Let’s not blame the victim, but…: Defining Sexual Harassment

By Virgie Thibault

I’m aware that the topic of sexual harassment carries a significant amount of emotion with it, so I will be handling this subject as delicately as I can without drawing back on the logical points that are not being made in the current discussion that our world is having.  Also, as a victim of sexual harassment and sexual assault, I too had a visceral and emotional response to the subject.  To gain some perspective, I turned to the men in my life and tried to really peel this issue apart.  It required me to reveal some secrets I haven’t revealed to anyone else, consistently remind myself to keep my voice calm, and listen to every word they said.  I admit that it was a difficult conversation to have, and in truth, it took four separate sessions with them to finally reach these moments of consensus.  I learned a lot about the way men view relations with women, and they learned a lot from me and were called upon to be honest with themselves about other aspects of those relations.  So, without further ado, let’s discuss what we can do as women to take our power back.

Sexual assault and harassment are wrong.  We get that, but what can we do to prevent and decrease incidents of assault and harassment?  What can we do to help our sisters under duress?  What do we want from our men, our legal system, our country, and our world?  I always like to begin any debate with definitions.  Sexual harassment, as defined by Oxford English dictionary means, “Behaviour characterized by the making of unwelcome and inappropriate sexual remarks or physical advances in a workplace or other professional or social situation.”  Sexual assault is defined as, “The action or an act of forcing an unconsenting person to engage in sexual activity; a rape.”

Clearly, we see that there are at least two tiers of sexual encroachment built into our language and sexual assault is much more serious with violent rape at the furthest reach of the scale.  The lower tier belongs to sexual harassment cases with the least serious type involving asking for permission to do or say sexually inappropriate or unwanted things.  That seems to suggest that sexual encroachment happens on a continuum with rape at one end and inappropriate advances at the other.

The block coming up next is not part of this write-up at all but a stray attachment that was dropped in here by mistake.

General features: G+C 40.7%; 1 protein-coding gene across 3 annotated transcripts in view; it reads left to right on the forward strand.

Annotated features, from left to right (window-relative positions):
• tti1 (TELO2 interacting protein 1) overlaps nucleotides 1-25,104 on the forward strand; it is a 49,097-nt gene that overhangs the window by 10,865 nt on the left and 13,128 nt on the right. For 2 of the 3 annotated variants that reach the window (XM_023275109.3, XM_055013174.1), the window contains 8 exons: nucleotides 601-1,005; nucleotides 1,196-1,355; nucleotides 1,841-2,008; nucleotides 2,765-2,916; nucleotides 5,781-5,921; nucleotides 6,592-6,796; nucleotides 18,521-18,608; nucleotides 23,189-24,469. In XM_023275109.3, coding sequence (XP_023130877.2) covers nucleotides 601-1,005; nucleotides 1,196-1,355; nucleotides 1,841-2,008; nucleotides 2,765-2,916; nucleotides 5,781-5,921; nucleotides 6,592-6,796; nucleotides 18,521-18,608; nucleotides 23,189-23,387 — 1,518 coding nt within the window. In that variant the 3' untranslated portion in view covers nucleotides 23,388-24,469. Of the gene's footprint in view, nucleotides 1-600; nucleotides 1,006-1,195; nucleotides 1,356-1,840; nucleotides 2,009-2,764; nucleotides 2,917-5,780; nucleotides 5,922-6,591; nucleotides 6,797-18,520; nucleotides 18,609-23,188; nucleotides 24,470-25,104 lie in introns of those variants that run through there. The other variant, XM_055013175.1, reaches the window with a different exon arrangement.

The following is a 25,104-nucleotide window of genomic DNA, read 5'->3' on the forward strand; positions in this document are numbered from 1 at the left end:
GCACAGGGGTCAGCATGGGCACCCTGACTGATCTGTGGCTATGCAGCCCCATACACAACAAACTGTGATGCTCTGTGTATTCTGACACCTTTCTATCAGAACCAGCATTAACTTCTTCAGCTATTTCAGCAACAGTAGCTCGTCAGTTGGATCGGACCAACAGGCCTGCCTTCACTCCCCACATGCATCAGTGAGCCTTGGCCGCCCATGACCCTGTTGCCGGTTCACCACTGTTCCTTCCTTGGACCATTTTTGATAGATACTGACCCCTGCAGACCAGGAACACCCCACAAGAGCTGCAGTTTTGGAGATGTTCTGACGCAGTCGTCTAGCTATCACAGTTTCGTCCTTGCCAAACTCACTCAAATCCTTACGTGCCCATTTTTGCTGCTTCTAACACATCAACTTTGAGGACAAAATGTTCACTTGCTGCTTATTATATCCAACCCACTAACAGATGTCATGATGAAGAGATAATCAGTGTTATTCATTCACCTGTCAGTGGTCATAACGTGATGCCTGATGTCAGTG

Let’s be real, not every type of sexual harassment deserves firing, jail time, or media shame, especially years later.  Of course, there is only one person who should get to decide when and how and what is a sufficient charge for them to speak up on.  However, once a woman does speak up, she must be cognizant of the fact that she too will be drug through the mud until the case is proven, and that is an unfortunate but necessary part of the process.  Unfortunately, there is no way to prove most harassment cases definitively with evidence, and the accused should be considered innocent until proven guilty.  Thus, the process will require that the accuser have strength and stick to their guns.

Despite that daunting prospect, if you have been assaulted or harassed it is important that you do report it.  The perpetrator of that crime is a toxic male in our society and we must be brave to act before that toxic individual has a chance to do it again.

In cases of harassment, however, the situation can be much more complicated.  First, actions of harassment are sometimes botched or miscalculated attempts to move toward consensual sex or a relationship.  Men must frequently risk rejection just to get a single date.  Despite the many recent strides toward equality that the United States has taken, many women have never even tried to ask a man out.  That puts men in a position where they want to approach you, but they may not know how, and whether we like it or not, many of them make poor decisions about how to bridge the divide.  I am not referring to obvious oversteps, and again, only the victim can say what the correct move is, but I hope that we can better decide how to correct men’s behaviors and be more aware of the things we may do that can reinforce those negative behaviors.

There are many more interesting points on which I gained more logical viewpoints through conversations with the men in my life, such as: how to report in a more believable way, ways that women behave that can send confusing signals to men, and how to better mentor both young boys and girls to decrease the incidents of harassment in our future.  In the next article in the Sexual Harassment series, we will discuss more ways that we can change our behavior to improve our futures without sacrificing progress or women’s rights or men’s safety or justice.

One thought on “Let’s not blame the victim, but…: Defining Sexual Harassment

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  1. This is one of the best approaches to this issue I’ve read. I’m a feminist and the mother of 3 sons. I would like to read the 2nd part when it’s available-DW

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